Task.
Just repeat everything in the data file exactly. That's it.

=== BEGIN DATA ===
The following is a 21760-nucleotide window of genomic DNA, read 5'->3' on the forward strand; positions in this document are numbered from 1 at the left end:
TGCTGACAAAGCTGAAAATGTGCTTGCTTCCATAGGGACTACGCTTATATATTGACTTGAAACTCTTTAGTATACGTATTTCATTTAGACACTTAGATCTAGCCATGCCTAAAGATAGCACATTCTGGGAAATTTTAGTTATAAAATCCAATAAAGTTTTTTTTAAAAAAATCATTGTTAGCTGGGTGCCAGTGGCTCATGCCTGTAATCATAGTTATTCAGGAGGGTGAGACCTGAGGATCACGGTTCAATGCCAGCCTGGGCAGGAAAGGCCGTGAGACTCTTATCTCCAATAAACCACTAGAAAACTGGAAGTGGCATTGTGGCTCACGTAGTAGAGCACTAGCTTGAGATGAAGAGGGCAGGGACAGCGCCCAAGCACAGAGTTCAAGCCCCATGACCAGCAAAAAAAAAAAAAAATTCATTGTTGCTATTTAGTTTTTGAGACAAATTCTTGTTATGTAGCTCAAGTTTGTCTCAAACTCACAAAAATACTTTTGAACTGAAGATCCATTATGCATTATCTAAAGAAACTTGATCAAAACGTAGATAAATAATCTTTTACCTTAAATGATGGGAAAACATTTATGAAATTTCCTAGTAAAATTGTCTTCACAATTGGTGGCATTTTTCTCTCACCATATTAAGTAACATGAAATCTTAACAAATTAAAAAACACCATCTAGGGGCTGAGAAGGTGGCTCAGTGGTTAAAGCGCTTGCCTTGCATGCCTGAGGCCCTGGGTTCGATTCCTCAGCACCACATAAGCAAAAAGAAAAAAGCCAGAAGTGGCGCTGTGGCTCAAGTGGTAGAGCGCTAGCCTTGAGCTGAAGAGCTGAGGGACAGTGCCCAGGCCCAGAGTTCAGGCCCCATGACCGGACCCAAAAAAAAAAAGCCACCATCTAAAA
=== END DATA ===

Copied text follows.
The following is a 21760-nucleotide window of genomic DNA, read 5'->3' on the forward strand; positions in this document are numbered from 1 at the left end:
TGCTGACAAAGCTGAAAATGTGCTTGCTTCCATAGGGACTACGCTTATATATTGACTTGAAACTCTTTAGTATACGTATTTCATTTAGACACTTAGATCTAGCCATGCCTAAAGATAGCACATTCTGGGAAATTTTAGTTATAAAATCCAATAAAGTTTTTTTTAAAAAAATCATTGTTAGCTGGGTGCCAGTGGCTCATGCCTGTAATCATAGTTATTCAGGAGGGTGAGACCTGAGGATCACGGTTCAATGCCAGCCTGGGCAGGAAAGGCCGTGAGACTCTTATCTCCAATAAACCACTAGAAAACTGGAAGTGGCATTGTGGCTCACGTAGTAGAGCACTAGCTTGAGATGAAGAGGGCAGGGACAGCGCCCAAGCACAGAGTTCAAGCCCCATGACCAGCAAAAAAAAAAAAAAATTCATTGTTGCTATTTAGTTTTTGAGACAAATTCTTGTTATGTAGCTCAAGTTTGTCTCAAACTCACAAAAATACTTTTGAACTGAAGATCCATTATGCATTATCTAAAGAAACTTGATCAAAACGTAGATAAATAATCTTTTACCTTAAATGATGGGAAAACATTTATGAAATTTCCTAGTAAAATTGTCTTCACAATTGGTGGCATTTTTCTCTCACCATATTAAGTAACATGAAATCTTAACAAATTAAAAAACACCATCTAGGGGCTGAGAAGGTGGCTCAGTGGTTAAAGCGCTTGCCTTGCATGCCTGAGGCCCTGGGTTCGATTCCTCAGCACCACATAAGCAAAAAGAAAAAAGCCAGAAGTGGCGCTGTGGCTCAAGTGGTAGAGCGCTAGCCTTGAGCTGAAGAGCTGAGGGACAGTGCCCAGGCCCAGAGTTCAGGCCCCATGACCGGACCCAAAAAAAAAAAGCCACCATCTAAAA